Mullen Arrives in Belgrade for Talks With Serb Leaders
By Jim Garamone
American Forces Press Service
BELGRADE, Serbia, Oct. 20, 2008 Navy Adm. Mike Mullen today became the first chairman of the Joint Chiefs of Staff to visit this European capital.
The chairman is visiting the largest nation of what once was Yugoslavia to work to improve American military-to-military relations with Serbia.
The United States was part of NATO’s bombing campaign against Serbia over Kosovo in 1999. The alliance operated under a U.N. mandate to force the government of Slobodon Milosevic to withdraw all military and paramilitary forces from Kosovo and allow foreign peacekeepers into the nation.
Buildings in downtown Belgrade still show signs of the bombing campaign.
Mullen arrived aboard an Air Force C-32 and was whisked to the American embassy, which itself is an example of the tension in U.S.-Serb relations. Following Kosovo’s declaration of independence in February, mobs set fire to the older portion of the building. Kosovo has great symbolic meaning to the Serbian people, and is regarded by many of them as an essential part of the nation.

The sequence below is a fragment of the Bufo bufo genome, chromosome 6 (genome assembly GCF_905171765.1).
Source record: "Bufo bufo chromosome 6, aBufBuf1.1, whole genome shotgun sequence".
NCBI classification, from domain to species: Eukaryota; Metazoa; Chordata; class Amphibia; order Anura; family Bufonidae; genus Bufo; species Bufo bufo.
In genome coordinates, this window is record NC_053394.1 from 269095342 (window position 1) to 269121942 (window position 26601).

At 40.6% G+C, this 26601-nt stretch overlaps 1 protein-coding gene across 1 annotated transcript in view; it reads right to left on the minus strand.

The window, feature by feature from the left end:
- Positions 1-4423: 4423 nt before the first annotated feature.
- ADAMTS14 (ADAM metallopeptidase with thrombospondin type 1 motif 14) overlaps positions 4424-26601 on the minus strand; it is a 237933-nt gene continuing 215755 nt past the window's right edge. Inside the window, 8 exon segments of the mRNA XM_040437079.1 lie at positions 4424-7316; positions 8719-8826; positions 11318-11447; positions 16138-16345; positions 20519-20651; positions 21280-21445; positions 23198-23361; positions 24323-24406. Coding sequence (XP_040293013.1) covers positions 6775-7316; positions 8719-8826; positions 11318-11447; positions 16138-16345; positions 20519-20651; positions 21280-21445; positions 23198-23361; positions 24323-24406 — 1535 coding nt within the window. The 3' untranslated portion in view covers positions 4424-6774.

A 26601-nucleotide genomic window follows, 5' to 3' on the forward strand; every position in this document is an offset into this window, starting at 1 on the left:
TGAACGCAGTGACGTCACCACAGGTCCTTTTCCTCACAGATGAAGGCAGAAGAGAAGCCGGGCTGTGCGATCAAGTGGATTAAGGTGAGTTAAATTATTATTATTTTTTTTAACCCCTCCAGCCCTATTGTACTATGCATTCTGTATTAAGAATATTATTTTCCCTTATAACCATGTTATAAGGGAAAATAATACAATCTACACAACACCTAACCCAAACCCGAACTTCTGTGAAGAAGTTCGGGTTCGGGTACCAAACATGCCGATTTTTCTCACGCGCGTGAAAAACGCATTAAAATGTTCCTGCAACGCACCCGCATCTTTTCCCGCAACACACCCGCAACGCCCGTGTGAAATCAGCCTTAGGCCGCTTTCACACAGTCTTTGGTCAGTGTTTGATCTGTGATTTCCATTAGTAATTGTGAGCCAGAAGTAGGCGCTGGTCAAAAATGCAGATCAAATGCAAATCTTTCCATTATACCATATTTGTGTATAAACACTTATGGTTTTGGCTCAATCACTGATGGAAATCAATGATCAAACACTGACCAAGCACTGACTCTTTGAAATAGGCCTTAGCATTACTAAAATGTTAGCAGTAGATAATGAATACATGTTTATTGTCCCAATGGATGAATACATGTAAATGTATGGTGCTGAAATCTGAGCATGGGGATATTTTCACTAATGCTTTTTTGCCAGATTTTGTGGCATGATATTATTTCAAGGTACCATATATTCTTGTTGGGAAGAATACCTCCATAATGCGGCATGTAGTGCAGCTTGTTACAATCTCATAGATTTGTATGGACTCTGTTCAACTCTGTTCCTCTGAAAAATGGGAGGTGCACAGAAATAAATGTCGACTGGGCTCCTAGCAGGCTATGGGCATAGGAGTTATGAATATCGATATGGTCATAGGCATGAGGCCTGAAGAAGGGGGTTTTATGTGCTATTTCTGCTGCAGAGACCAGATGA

Still, the Serbian leadership is committed to the West and is seeking to join the European Union. The nation is a member of NATO’s Partnership for Peace program – usually a steppingstone to alliance membership.
At the embassy, Mullen met with U.S. Ambassador Cameron Munter and the American country team. After the briefing, the chairman moved to Topchider Barracks for a full-honors arrival ceremony hosted by Serbia’s chief of defense, Gen. Zdravko Ponos. Mullen and Ponos met privately and then continued discussions over lunch.
The admiral then went to the Defense Ministry, where he met Defense Minister Dragan Sutanovac. He is scheduled to have dinner with President Boris Tadic.